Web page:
Almost Hits: Louis Armstrong - What A Wonderful World (1967 & 1988)

Louis Armstrong was a jazz giant who also made a lot of pop records that were marginally considered jazz, and one of his more famous songs, "What A Wonderful World," falls into the latter category. It's also a record with an interesting backstory.

This classic was first released in 1967. It failed to chart in America because the president of  ABC Records, Larry Newton, hated it and refused to promote it. In fact, he even tried to stop the recording session, but - believe it or not - he was locked out of the studio enabling Armstrong to finish his work.

Newton wanted a tune similar to Armstrong's huge hit, "Hello Dolly," that went to #1 just three years earlier. Instead, the star produced this slow, string laden ballad with his typically rough but pleasing vocals that everyone recognizes today.

The lengthy session also had other distractions. The musicians were interrupted twice more by freight train whistles that forced them to work overtime. So, to insure the orchestra was properly paid for their additional hours Armstrong agreed to accept only the minimum union scale of $250 for his contribution.

Even though it only sold around 1,000 copies in America Newton was wrong about the song because in the United Kingdom it went all the way to #1. At the time it made Armstrong the oldest man to reach that pinnacle in the UK.

Wikipedia said that the record was the biggest selling single in the Britain in 1968, but conversely they also posted in a separate article that the honor belonged to The Beatles' "Hey Jude." I haven't been able to confirm either claim but there is more evidence elsewhere that the Liverpool quartet holds that distinction.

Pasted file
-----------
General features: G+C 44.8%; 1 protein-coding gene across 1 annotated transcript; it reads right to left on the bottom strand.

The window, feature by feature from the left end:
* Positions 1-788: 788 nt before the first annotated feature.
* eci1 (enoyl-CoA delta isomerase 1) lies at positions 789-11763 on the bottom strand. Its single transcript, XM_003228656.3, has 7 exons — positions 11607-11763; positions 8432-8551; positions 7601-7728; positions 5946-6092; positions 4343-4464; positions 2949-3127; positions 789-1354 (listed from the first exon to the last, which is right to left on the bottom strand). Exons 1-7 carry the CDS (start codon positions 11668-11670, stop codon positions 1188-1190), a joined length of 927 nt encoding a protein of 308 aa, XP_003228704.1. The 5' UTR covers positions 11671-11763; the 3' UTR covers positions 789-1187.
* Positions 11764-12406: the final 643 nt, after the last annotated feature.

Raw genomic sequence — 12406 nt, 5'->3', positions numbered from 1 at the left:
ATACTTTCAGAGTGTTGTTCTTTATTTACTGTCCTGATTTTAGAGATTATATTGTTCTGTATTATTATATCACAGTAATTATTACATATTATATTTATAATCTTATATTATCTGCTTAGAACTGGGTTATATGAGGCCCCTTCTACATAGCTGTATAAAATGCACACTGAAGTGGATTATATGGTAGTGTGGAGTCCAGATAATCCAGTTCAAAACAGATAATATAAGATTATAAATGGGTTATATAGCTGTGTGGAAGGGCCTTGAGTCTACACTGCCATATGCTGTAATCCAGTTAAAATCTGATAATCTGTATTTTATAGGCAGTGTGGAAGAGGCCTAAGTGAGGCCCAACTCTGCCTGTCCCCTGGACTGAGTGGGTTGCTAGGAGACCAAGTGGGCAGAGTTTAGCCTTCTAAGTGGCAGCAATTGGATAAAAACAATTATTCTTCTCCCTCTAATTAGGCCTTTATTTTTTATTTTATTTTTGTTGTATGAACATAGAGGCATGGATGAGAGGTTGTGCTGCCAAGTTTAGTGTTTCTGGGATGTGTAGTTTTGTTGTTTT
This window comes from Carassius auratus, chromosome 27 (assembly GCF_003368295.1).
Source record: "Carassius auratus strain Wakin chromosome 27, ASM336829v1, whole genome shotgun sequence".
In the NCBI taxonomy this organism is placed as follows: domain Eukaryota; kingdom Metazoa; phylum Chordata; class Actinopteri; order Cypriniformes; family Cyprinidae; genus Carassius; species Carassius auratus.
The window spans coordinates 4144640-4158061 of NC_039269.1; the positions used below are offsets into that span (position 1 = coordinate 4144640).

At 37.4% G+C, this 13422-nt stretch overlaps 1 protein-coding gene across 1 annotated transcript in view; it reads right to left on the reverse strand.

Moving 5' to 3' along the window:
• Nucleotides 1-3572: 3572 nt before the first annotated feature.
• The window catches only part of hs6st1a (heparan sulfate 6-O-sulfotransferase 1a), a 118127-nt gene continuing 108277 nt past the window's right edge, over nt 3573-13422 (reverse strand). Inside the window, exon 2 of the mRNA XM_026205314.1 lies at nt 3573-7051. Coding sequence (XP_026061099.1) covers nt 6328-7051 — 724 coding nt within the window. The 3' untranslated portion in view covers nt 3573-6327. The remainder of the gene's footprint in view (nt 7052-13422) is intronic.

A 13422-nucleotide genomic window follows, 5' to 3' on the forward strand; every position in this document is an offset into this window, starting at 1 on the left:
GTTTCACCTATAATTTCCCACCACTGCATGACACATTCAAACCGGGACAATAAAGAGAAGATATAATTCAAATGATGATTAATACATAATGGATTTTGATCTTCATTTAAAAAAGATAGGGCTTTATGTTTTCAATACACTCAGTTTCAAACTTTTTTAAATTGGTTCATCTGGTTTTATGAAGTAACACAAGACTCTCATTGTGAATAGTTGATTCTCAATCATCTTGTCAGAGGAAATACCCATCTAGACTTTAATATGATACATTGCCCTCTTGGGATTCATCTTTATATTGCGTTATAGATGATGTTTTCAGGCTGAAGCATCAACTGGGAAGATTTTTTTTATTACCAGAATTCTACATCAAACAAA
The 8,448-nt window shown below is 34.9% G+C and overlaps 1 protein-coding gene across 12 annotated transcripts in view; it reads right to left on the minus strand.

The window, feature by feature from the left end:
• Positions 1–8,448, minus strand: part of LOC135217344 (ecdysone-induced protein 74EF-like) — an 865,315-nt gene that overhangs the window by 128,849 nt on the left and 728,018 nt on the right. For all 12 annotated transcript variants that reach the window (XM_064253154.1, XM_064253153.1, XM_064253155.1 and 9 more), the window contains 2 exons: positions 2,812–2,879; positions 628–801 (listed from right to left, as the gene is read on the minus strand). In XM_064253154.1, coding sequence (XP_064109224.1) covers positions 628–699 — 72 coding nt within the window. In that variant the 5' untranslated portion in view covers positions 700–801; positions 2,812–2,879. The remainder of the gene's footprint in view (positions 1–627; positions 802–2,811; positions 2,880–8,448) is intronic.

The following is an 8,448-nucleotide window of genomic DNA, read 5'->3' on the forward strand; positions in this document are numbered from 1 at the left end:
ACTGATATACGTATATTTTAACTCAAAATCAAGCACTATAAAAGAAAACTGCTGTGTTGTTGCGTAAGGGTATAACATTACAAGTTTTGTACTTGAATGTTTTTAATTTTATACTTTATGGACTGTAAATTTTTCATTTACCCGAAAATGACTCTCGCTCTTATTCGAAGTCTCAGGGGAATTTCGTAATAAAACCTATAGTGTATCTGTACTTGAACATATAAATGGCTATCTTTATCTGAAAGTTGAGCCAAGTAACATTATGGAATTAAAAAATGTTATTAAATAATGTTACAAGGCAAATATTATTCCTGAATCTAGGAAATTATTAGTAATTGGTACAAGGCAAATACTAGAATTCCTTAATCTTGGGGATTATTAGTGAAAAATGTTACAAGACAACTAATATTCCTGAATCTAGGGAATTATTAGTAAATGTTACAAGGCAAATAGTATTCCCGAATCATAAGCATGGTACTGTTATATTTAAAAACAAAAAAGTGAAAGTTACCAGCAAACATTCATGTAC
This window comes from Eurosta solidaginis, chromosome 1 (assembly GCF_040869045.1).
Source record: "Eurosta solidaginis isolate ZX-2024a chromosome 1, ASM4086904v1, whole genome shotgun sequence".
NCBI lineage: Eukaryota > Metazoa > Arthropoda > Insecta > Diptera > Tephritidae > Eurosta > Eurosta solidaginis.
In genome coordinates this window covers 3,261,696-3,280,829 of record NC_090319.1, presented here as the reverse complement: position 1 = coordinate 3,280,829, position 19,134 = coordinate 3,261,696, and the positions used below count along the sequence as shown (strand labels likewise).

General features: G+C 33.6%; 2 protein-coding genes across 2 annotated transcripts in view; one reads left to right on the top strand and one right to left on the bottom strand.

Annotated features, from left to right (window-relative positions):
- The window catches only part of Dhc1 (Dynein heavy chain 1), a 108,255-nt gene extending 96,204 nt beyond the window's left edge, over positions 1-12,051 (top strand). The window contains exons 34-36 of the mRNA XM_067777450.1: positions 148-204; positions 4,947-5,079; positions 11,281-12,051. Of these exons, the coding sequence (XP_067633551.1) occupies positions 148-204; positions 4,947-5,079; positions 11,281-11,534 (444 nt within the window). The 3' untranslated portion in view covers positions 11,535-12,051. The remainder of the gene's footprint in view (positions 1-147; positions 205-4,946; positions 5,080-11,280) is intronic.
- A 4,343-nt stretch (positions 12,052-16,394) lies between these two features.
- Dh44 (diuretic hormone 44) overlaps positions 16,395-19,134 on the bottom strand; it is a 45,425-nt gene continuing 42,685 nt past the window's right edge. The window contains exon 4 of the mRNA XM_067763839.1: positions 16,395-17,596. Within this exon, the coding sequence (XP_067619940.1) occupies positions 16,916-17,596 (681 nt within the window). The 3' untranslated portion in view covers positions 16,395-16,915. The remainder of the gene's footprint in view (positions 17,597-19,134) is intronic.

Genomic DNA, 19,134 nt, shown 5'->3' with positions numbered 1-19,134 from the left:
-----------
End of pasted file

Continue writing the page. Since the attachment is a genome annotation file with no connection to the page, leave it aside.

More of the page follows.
In 1988 "What A Wonderful World" was prominently featured in the Robin Williams film, Good Morning, Viet Nam, and it was released as a single in the USA for a second time. Twenty-one years after its original release the movie helped it climb to #32 on the Hot 100 and all the way to #1 in Australia. Eventually, the song became so popular worldwide that it sold 2,173,000 digital downloads by 2014.

There have been many cover versions. Believe it or not, Joey Ramone recorded it for his last album. The best one is by Hawaiian singer Iz Kamakawiwo╩╗ole who released it as a medley with "Over the Rainbow" in 1993.

The trumpet genius's version was inducted into the Grammy Hall of Fame in 1999.  


Almost Hits is an occasional exploration into songs that failed to reach the top 20 on the American Billboard Hot 100. Many have become classics despite what their chart position would indicate.


  1. It's common knowledge that Armstrong was a saxaphone player. You need to do better.


    1. I have no idea if Louis dabbled with a sax, but he was a world renown trumpet player. You're the one who needs to do your research. BTW, you spelled saxophone wrong.



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